Column: Trump’s words can incite violence. Why don’t more Americans care?

Donald Trump standing on a stage with a flag and pointing into the audience
Former President Trump takes the stage Friday at the California Republican Convention in Anaheim. His verbal attacks translate to real-life security threats.
(Wally Skalij / Los Angeles Times)

There is something even more frightening than how freely Donald Trump gives license to political violence by his toxic rhetoric. It’s that we Americans have become inured to his poison.

The nation collectively shrugs — “It’s just Trump being Trump.” And I’m not just talking about his millions of supporters, who laugh, clap, ignore, or, in too many cases, act on his provocations, or threaten to. How can this man be the overwhelming favorite of one of our political parties to be president again?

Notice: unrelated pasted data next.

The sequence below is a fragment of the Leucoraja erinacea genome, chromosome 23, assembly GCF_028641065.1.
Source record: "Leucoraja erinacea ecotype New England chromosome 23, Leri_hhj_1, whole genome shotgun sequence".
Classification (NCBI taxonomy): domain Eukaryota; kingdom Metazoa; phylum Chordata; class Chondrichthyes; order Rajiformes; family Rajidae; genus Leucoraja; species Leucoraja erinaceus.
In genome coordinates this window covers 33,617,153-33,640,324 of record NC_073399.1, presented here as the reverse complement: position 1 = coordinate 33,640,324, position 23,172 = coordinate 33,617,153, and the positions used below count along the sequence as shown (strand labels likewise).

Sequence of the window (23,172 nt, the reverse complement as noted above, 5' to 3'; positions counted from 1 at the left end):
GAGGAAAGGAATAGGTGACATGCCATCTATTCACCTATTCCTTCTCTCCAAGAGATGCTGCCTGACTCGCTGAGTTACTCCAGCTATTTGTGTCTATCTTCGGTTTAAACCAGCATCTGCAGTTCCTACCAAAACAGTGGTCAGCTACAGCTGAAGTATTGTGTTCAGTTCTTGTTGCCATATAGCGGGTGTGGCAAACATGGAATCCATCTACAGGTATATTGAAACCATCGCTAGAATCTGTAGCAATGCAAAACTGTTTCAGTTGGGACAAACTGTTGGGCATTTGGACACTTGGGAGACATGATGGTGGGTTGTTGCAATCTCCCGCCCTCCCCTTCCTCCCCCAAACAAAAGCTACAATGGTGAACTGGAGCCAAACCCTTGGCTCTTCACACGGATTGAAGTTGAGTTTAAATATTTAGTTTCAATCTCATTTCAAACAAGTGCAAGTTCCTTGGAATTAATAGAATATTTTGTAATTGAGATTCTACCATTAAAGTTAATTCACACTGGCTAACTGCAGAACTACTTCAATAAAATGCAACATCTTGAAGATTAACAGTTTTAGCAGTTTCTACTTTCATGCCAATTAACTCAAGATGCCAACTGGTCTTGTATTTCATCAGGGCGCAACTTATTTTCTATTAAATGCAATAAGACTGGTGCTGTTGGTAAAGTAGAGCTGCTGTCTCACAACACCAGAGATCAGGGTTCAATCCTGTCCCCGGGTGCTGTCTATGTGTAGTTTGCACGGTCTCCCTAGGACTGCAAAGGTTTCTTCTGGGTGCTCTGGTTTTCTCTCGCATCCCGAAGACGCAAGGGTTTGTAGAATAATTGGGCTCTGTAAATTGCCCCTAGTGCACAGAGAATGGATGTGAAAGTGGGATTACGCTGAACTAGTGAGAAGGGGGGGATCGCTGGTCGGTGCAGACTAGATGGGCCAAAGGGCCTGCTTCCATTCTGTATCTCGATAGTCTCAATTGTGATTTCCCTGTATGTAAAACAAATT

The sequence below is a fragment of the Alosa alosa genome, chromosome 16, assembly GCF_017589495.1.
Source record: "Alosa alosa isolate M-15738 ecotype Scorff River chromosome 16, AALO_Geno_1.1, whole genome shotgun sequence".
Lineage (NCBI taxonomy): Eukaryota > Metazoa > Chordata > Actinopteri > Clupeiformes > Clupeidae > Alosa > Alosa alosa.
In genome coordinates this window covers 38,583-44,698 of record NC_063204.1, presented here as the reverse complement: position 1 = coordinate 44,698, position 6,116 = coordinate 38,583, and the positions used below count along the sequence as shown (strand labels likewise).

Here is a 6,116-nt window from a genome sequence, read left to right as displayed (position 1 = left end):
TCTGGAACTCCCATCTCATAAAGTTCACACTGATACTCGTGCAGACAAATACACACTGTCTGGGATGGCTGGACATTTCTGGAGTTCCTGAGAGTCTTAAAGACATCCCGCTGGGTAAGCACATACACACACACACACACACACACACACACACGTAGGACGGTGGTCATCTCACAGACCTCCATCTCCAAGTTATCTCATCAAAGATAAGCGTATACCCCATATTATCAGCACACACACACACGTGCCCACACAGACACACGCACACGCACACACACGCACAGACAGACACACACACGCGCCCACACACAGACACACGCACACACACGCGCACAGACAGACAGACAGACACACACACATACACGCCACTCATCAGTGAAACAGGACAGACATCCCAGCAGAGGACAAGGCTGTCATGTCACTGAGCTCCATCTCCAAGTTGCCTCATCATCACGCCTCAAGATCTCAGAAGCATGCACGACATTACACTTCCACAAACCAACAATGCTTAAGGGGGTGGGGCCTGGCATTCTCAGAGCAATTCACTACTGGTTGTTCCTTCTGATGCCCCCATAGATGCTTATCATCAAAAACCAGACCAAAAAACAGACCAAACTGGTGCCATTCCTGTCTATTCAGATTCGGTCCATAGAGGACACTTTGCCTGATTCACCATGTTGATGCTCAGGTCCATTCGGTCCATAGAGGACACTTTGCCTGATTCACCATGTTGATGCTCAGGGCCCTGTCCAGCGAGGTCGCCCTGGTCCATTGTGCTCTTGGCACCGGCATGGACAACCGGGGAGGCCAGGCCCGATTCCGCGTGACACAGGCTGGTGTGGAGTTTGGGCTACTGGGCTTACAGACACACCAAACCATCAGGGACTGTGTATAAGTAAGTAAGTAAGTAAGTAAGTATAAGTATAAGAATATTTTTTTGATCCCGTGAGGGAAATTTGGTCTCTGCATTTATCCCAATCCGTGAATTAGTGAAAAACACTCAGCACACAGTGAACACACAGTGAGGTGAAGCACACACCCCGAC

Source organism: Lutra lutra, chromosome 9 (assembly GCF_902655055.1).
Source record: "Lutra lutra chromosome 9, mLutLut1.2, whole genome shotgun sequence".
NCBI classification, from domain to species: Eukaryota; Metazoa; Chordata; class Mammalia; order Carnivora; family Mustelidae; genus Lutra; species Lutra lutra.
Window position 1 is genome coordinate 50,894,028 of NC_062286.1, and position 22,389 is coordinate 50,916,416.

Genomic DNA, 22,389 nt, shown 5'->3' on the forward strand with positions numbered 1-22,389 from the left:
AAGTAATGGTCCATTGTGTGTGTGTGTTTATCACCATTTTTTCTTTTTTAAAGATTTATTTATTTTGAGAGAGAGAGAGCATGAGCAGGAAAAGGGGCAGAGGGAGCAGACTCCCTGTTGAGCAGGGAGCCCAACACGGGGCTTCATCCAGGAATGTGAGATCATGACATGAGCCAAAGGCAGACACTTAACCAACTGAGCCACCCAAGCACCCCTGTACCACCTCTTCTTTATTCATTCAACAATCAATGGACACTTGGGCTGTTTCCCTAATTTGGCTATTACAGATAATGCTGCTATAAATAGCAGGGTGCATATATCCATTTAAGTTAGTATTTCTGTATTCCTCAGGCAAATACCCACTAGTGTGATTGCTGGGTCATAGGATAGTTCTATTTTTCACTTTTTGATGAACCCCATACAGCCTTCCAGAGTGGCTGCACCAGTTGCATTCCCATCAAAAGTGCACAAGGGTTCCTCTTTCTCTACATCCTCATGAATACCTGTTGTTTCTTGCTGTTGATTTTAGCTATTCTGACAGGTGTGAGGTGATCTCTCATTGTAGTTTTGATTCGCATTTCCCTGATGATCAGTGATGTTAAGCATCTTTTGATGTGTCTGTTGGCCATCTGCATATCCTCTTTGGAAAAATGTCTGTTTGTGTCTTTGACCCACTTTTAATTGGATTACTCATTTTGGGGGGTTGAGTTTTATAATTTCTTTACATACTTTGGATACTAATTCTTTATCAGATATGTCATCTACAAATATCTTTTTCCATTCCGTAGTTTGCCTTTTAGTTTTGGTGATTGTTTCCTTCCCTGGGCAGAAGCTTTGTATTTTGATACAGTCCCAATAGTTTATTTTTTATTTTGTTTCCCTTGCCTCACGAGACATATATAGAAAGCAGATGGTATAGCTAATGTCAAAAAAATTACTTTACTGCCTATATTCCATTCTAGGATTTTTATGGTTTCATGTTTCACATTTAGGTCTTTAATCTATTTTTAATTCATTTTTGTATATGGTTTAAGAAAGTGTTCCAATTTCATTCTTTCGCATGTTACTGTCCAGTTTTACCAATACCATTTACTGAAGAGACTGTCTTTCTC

Opinion Columnist

Jackie Calmes

Jackie Calmes brings a critical eye to the national political scene. She has decades of experience covering the White House and Congress.

Trump won’t change, but we voters and the media must, and before the 2024 election. We must stop normalizing nasty; our detachment is dangerous. If Trump could ever credibly deny that he was not fomenting violence by his bilge, he lost that excuse on Jan. 6, 2021. Numerous other incidents attest to the perverse power of his words. He knows what he’s doing.